Every action we take is because we want to, we have to, or we’re supposed to. Inevitably there are things in life one does because they have to or are supposed to, like getting a job and paying rent. But beyond that, I find myself wondering where the line is between what we want to do and are supposed to do. Perhaps the simplest scenario is spirituality. I’ve made reference before on here that as a spiritual person my understanding is to be always thinking of God and gratitude, not because one is supposed to but because the rewards are self-evident. I believe this, but of course there are times when I find myself focusing my thoughts somewhere because I am supposed to. I don’t think mindless praise is what any deity had in mind, yet sometimes that comes with the territory.
This idea extends to all activities that aren’t mandatory for survival, and even the specifics of that are debatable. We all have to make our way in the world, but is there a way we are supposed to do it? Life doesn’t come with an instruction manual, only authority figures imposing their own experiences on us. Millennials were raised with the understanding we are supposed to go to college and get white collar jobs, ideally a lawyer or something that makes a lot of money. Now in my 30s, I have witnessed people I know go on all kinds of life trajectories, from medical doctor to pizza chef. There is no real consistency I’ve found with these choices and happiness or a sense of having made the right choices. One of the happiest people I know cuts hair and knows she is living her calling, while others got pharmacy or law degrees and found themselves disillusioned with the options on the other side.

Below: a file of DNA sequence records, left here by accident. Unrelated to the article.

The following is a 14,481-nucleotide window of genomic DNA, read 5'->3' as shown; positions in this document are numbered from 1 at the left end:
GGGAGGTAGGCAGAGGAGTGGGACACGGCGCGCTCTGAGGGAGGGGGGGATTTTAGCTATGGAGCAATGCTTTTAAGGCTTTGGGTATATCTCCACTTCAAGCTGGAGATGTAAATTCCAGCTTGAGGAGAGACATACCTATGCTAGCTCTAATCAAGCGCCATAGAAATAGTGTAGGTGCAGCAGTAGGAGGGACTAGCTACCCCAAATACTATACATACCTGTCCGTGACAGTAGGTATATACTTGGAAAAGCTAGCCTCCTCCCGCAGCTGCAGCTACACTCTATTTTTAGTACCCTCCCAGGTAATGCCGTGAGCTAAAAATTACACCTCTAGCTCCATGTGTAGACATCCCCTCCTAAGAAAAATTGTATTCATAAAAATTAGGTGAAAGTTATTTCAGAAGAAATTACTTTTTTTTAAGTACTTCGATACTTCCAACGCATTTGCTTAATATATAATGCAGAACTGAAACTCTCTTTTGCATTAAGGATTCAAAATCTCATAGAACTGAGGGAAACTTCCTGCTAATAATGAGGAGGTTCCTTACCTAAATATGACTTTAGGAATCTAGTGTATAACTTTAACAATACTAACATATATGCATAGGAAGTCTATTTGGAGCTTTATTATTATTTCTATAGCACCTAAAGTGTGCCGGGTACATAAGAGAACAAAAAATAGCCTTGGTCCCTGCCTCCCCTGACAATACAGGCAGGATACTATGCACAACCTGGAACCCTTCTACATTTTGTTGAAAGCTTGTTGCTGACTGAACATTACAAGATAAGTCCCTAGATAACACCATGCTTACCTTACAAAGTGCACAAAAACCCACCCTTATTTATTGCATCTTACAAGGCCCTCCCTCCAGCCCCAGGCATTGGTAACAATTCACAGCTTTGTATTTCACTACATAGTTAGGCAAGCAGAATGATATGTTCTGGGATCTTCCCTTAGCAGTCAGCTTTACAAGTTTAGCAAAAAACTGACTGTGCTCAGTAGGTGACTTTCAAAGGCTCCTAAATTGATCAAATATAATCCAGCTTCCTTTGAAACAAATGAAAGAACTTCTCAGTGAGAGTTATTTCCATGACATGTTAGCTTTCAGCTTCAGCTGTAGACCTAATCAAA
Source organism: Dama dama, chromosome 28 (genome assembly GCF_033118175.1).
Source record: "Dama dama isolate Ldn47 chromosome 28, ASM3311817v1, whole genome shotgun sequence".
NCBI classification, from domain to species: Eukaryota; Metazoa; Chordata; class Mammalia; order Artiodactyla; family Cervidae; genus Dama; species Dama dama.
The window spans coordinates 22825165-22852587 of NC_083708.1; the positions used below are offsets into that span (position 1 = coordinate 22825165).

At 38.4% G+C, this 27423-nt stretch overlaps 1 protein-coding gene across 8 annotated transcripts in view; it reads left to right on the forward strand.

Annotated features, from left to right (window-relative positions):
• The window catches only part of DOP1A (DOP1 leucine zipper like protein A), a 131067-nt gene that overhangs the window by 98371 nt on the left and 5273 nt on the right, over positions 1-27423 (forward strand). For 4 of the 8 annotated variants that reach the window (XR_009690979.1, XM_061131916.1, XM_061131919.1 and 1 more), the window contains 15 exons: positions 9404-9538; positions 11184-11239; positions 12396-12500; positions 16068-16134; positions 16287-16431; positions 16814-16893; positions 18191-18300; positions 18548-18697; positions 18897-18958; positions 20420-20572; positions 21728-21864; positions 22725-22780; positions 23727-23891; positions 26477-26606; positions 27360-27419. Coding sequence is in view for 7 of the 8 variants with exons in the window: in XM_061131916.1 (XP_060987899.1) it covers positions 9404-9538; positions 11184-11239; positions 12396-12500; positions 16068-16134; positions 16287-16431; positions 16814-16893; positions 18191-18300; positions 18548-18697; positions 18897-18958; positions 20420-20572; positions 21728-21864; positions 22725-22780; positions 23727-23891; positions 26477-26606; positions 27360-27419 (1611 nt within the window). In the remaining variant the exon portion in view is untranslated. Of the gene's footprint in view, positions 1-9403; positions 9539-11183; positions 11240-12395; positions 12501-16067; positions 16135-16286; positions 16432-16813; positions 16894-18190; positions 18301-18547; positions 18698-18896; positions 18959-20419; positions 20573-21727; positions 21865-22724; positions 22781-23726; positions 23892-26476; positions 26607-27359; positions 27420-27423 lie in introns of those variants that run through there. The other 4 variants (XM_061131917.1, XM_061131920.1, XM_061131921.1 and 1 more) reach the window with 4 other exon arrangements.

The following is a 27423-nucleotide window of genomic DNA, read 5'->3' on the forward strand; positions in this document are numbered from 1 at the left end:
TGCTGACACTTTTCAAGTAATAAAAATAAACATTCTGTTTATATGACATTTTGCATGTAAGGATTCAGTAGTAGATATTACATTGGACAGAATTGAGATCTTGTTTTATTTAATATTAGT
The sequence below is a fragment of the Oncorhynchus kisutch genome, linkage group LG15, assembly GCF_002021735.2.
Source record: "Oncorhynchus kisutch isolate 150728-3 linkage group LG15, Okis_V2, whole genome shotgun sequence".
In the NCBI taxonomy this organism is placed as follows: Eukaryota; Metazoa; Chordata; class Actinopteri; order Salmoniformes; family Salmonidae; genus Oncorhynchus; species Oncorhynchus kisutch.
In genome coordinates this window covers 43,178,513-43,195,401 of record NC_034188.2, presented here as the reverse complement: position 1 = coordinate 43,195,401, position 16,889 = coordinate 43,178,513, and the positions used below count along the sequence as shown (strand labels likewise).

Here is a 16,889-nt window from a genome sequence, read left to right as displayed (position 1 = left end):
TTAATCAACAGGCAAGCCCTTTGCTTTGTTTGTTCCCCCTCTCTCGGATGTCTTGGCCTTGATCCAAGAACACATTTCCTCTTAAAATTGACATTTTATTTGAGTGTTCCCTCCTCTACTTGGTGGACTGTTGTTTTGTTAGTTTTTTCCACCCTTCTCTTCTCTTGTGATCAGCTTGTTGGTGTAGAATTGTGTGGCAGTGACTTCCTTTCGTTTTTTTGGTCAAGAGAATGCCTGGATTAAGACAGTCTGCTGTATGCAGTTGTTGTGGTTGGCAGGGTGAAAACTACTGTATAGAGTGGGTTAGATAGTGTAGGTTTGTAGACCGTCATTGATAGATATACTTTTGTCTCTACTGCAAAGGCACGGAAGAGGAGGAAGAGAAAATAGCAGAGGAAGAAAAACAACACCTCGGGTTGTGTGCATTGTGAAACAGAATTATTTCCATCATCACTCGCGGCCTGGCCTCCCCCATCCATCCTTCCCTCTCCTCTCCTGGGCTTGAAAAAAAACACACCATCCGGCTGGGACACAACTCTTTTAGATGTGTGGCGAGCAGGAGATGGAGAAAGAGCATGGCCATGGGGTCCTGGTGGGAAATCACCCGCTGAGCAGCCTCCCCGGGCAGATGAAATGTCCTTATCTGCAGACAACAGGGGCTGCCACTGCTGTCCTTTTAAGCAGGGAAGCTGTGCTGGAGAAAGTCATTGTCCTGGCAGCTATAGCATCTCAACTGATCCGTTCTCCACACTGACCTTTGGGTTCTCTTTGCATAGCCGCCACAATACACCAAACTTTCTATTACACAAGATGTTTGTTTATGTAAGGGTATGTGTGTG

I love playing music (obviously), and this along with recording albums are some of the only things in my life I ever knew I was supposed to do. It’s provided me so much joy and I’m very thankful I was given the talent and opportunity to learn instruments. I do enjoy every moment with a guitar or piano or digital compositions, but I also always have a driving sense that I’m supposed to be working on music for some type of long-term goal. For my early 20s it was the drive to create, record and get better because otherwise I wouldn’t have a successful music career down the road. Now it’s down the road and I don’t have a successful music career. Yet I still feel like I am supposed to play music, and don’t have feelings of regret about all the nights I chose to stay in and work on music instead of going out and socializing. So in this sense, it’s what I wanted to do. I was supposed to do it because it’s what I wanted to do. Like spirituality, I don’t always feel the benefit in the moment but know that it’s contributing to something deeper. This applies to many things, whether exercise or sleep habits or any skill/hobby we find fulfilling. It’s something we do because we are supposed to, but more importantly want to.
On that note now that I’ve written this article I was supposed to, I want to go pick up a guitar.